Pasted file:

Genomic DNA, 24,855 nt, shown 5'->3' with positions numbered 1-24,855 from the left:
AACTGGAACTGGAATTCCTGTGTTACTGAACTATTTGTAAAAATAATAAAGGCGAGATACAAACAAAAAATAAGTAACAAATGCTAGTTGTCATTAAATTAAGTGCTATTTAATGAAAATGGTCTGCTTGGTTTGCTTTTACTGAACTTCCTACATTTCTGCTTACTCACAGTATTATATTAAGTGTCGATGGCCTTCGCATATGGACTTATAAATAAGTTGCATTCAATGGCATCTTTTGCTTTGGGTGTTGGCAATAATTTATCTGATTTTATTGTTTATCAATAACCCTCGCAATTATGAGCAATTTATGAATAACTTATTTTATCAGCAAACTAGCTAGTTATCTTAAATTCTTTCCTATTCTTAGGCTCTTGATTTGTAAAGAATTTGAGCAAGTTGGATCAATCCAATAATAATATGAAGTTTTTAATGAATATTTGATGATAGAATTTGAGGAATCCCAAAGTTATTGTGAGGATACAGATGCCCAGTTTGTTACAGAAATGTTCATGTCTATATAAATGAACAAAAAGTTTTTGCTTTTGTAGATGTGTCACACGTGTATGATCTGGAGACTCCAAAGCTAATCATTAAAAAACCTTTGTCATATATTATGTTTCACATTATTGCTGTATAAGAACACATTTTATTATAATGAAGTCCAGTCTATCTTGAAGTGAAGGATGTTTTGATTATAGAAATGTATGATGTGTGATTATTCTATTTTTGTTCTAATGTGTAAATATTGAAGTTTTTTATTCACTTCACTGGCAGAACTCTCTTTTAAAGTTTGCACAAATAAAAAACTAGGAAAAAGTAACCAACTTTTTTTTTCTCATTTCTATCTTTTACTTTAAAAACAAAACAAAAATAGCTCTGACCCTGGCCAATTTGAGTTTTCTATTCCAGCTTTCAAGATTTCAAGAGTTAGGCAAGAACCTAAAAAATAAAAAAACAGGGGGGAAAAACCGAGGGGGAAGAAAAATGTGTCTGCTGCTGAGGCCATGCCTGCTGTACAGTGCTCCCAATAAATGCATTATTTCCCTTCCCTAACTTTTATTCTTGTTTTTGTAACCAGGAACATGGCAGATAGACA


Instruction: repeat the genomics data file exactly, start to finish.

Genomic DNA, 24,855 nt, shown 5'->3' with positions numbered 1-24,855 from the left:
AACTGGAACTGGAATTCCTGTGTTACTGAACTATTTGTAAAAATAATAAAGGCGAGATACAAACAAAAAATAAGTAACAAATGCTAGTTGTCATTAAATTAAGTGCTATTTAATGAAAATGGTCTGCTTGGTTTGCTTTTACTGAACTTCCTACATTTCTGCTTACTCACAGTATTATATTAAGTGTCGATGGCCTTCGCATATGGACTTATAAATAAGTTGCATTCAATGGCATCTTTTGCTTTGGGTGTTGGCAATAATTTATCTGATTTTATTGTTTATCAATAACCCTCGCAATTATGAGCAATTTATGAATAACTTATTTTATCAGCAAACTAGCTAGTTATCTTAAATTCTTTCCTATTCTTAGGCTCTTGATTTGTAAAGAATTTGAGCAAGTTGGATCAATCCAATAATAATATGAAGTTTTTAATGAATATTTGATGATAGAATTTGAGGAATCCCAAAGTTATTGTGAGGATACAGATGCCCAGTTTGTTACAGAAATGTTCATGTCTATATAAATGAACAAAAAGTTTTTGCTTTTGTAGATGTGTCACACGTGTATGATCTGGAGACTCCAAAGCTAATCATTAAAAAACCTTTGTCATATATTATGTTTCACATTATTGCTGTATAAGAACACATTTTATTATAATGAAGTCCAGTCTATCTTGAAGTGAAGGATGTTTTGATTATAGAAATGTATGATGTGTGATTATTCTATTTTTGTTCTAATGTGTAAATATTGAAGTTTTTTATTCACTTCACTGGCAGAACTCTCTTTTAAAGTTTGCACAAATAAAAAACTAGGAAAAAGTAACCAACTTTTTTTTTCTCATTTCTATCTTTTACTTTAAAAACAAAACAAAAATAGCTCTGACCCTGGCCAATTTGAGTTTTCTATTCCAGCTTTCAAGATTTCAAGAGTTAGGCAAGAACCTAAAAAATAAAAAAACAGGGGGGAAAAACCGAGGGGGAAGAAAAATGTGTCTGCTGCTGAGGCCATGCCTGCTGTACAGTGCTCCCAATAAATGCATTATTTCCCTTCCCTAACTTTTATTCTTGTTTTTGTAACCAGGAACATGGCAGATAGACA